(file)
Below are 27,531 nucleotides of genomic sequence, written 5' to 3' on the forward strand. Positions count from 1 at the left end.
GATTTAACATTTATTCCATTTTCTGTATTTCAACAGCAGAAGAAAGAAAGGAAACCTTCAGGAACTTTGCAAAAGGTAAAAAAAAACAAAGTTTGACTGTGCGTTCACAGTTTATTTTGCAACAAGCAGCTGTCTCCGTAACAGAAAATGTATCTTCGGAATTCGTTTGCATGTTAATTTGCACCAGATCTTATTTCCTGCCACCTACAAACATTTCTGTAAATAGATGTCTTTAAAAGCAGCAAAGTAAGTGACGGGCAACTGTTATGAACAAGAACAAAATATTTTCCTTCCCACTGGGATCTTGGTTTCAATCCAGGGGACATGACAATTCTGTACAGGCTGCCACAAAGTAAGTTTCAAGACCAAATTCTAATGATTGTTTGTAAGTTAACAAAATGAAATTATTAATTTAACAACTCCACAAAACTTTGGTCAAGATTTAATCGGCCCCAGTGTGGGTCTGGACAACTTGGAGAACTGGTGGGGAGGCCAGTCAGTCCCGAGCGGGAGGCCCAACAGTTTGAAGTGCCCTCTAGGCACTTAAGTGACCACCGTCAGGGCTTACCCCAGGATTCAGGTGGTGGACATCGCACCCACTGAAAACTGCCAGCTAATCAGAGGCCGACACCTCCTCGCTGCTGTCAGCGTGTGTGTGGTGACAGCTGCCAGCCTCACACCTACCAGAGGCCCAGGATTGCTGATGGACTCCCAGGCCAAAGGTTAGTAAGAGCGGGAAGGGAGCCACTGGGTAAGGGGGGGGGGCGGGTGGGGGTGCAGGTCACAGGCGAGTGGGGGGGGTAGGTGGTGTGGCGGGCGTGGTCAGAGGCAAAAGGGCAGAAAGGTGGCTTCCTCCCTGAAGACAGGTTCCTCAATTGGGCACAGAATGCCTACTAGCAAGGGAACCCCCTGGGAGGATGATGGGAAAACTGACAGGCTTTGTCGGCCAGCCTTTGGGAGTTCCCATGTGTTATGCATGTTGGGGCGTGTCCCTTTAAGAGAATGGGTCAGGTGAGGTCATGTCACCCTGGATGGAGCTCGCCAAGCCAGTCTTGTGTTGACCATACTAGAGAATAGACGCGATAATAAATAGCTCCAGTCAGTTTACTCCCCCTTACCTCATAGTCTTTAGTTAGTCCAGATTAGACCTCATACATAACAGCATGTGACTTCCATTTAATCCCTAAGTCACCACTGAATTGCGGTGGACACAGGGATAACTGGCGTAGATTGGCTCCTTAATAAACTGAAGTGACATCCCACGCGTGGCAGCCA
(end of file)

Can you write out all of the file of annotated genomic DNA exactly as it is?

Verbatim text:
Below are 27,531 nucleotides of genomic sequence, written 5' to 3' on the forward strand. Positions count from 1 at the left end.
GATTTAACATTTATTCCATTTTCTGTATTTCAACAGCAGAAGAAAGAAAGGAAACCTTCAGGAACTTTGCAAAAGGTAAAAAAAAACAAAGTTTGACTGTGCGTTCACAGTTTATTTTGCAACAAGCAGCTGTCTCCGTAACAGAAAATGTATCTTCGGAATTCGTTTGCATGTTAATTTGCACCAGATCTTATTTCCTGCCACCTACAAACATTTCTGTAAATAGATGTCTTTAAAAGCAGCAAAGTAAGTGACGGGCAACTGTTATGAACAAGAACAAAATATTTTCCTTCCCACTGGGATCTTGGTTTCAATCCAGGGGACATGACAATTCTGTACAGGCTGCCACAAAGTAAGTTTCAAGACCAAATTCTAATGATTGTTTGTAAGTTAACAAAATGAAATTATTAATTTAACAACTCCACAAAACTTTGGTCAAGATTTAATCGGCCCCAGTGTGGGTCTGGACAACTTGGAGAACTGGTGGGGAGGCCAGTCAGTCCCGAGCGGGAGGCCCAACAGTTTGAAGTGCCCTCTAGGCACTTAAGTGACCACCGTCAGGGCTTACCCCAGGATTCAGGTGGTGGACATCGCACCCACTGAAAACTGCCAGCTAATCAGAGGCCGACACCTCCTCGCTGCTGTCAGCGTGTGTGTGGTGACAGCTGCCAGCCTCACACCTACCAGAGGCCCAGGATTGCTGATGGACTCCCAGGCCAAAGGTTAGTAAGAGCGGGAAGGGAGCCACTGGGTAAGGGGGGGGGGCGGGTGGGGGTGCAGGTCACAGGCGAGTGGGGGGGGTAGGTGGTGTGGCGGGCGTGGTCAGAGGCAAAAGGGCAGAAAGGTGGCTTCCTCCCTGAAGACAGGTTCCTCAATTGGGCACAGAATGCCTACTAGCAAGGGAACCCCCTGGGAGGATGATGGGAAAACTGACAGGCTTTGTCGGCCAGCCTTTGGGAGTTCCCATGTGTTATGCATGTTGGGGCGTGTCCCTTTAAGAGAATGGGTCAGGTGAGGTCATGTCACCCTGGATGGAGCTCGCCAAGCCAGTCTTGTGTTGACCATACTAGAGAATAGACGCGATAATAAATAGCTCCAGTCAGTTTACTCCCCCTTACCTCATAGTCTTTAGTTAGTCCAGATTAGACCTCATACATAACAGCATGTGACTTCCATTTAATCCCTAAGTCACCACTGAATTGCGGTGGACACAGGGATAACTGGCGTAGATTGGCTCCTTAATAAACTGAAGTGACATCCCACGCGTGGCAGCCA